Coming to the latest policy document, the 10th Plan document has also reiterated the importance of achieving population stabilisation by involving panchayats in planning, monitoring and mid-course correction of the programme at the local level. After the policy document was accepted, the Government should have taken steps to implement it with vigour and determination. But the sad state of affairs is that all these plans remain on paper even in 2003.
The present situation boils down to two concerns: first, strengthening the local government institutions, investing in capacity-building of elected members, functionaries and infrastructure. Second, investing in educating, awareness-building process and programmes, especially in the areas related to population stabilisation.
For realising these concerns, first and foremost the local government institutions must have functions, functionaries, funds and freedom. The impression that from the Central to the State Governments, everyone who matters is vying with one another to weaken the panchayats and municipalities in a subtle, and often not-so-subtle way, must go. Second, the future strategy needs to be based on the mobilisation of the masses for creating "little republics'' in each village.
It is time to launch an aggressive campaign for generating awareness on the common people's space in the governance system, particularly women and the deprived classes. The campaign must focus on decentralised governance through the panchayats to tackle the core issues of rural development, with particular emphasis on health and family welfare, along with income generation and poverty alleviation by eliminating leakages and wastage, conserving resources and through asset-creating activities. The role of the gram sabha in propagating family welfare measures must be another area of concern.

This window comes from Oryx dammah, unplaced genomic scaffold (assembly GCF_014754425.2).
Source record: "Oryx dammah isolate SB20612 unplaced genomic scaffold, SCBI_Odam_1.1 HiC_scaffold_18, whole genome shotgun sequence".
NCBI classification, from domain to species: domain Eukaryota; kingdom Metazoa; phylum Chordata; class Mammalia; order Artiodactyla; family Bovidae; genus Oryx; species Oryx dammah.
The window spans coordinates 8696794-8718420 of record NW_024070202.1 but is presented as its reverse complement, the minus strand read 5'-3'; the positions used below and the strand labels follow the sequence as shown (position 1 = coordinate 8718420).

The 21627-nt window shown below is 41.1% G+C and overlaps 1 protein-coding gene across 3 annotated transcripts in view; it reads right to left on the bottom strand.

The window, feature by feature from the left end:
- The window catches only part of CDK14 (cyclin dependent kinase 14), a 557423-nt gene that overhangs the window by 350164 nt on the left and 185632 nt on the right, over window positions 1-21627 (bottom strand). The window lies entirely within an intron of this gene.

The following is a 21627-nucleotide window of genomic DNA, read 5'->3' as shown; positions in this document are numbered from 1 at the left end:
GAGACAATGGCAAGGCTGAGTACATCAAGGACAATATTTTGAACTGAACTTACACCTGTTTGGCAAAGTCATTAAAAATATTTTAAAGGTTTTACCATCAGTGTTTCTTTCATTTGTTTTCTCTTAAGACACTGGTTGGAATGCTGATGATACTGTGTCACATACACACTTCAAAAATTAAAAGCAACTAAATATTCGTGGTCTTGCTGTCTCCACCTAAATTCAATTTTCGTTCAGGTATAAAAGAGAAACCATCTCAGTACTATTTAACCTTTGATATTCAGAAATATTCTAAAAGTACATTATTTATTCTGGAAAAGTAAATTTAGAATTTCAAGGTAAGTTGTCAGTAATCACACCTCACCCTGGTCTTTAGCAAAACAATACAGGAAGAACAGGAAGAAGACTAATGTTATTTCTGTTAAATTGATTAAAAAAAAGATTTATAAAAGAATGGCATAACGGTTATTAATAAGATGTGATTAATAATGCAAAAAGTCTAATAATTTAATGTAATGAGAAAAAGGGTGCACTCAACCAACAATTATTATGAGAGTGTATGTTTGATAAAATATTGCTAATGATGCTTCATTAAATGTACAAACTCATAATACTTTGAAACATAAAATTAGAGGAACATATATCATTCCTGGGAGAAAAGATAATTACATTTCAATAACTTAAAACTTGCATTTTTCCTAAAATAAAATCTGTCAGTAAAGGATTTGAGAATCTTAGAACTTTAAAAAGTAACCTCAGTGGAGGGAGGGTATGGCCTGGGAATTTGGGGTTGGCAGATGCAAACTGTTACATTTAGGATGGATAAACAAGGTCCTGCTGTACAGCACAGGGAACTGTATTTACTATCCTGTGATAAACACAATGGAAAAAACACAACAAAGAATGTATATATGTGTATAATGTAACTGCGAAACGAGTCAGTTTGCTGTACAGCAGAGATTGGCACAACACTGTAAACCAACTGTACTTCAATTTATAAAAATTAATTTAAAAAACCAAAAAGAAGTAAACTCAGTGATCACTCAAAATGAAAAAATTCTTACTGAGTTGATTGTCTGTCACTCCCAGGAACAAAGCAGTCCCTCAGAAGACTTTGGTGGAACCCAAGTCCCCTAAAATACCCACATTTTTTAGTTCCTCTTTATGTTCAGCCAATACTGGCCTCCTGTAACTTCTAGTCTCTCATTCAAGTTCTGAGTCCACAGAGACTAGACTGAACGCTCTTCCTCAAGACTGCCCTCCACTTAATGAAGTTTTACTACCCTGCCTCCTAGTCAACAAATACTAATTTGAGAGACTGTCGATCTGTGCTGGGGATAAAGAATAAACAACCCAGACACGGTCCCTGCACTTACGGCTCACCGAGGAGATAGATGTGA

The campaign should not be directed at the general public (people in the villages) only. Policy-makers, MLAs, MPs, leaders of political parties, bureaucrats as well as opinion-makers, the media and intellectuals should be brought into it. The teachers and students in village schools, women's organisations and other NGOs could be the vehicles for the campaign.
The Government can create policies and programme guidelines but other players have to be identified in planning and implementation. We now have 595 districts. The best way is to involve corporate houses, foundations, companies and public trusts and NGOs to take up a district each. With tax incentives, the business houses can use their professionals to strengthen the panchayats.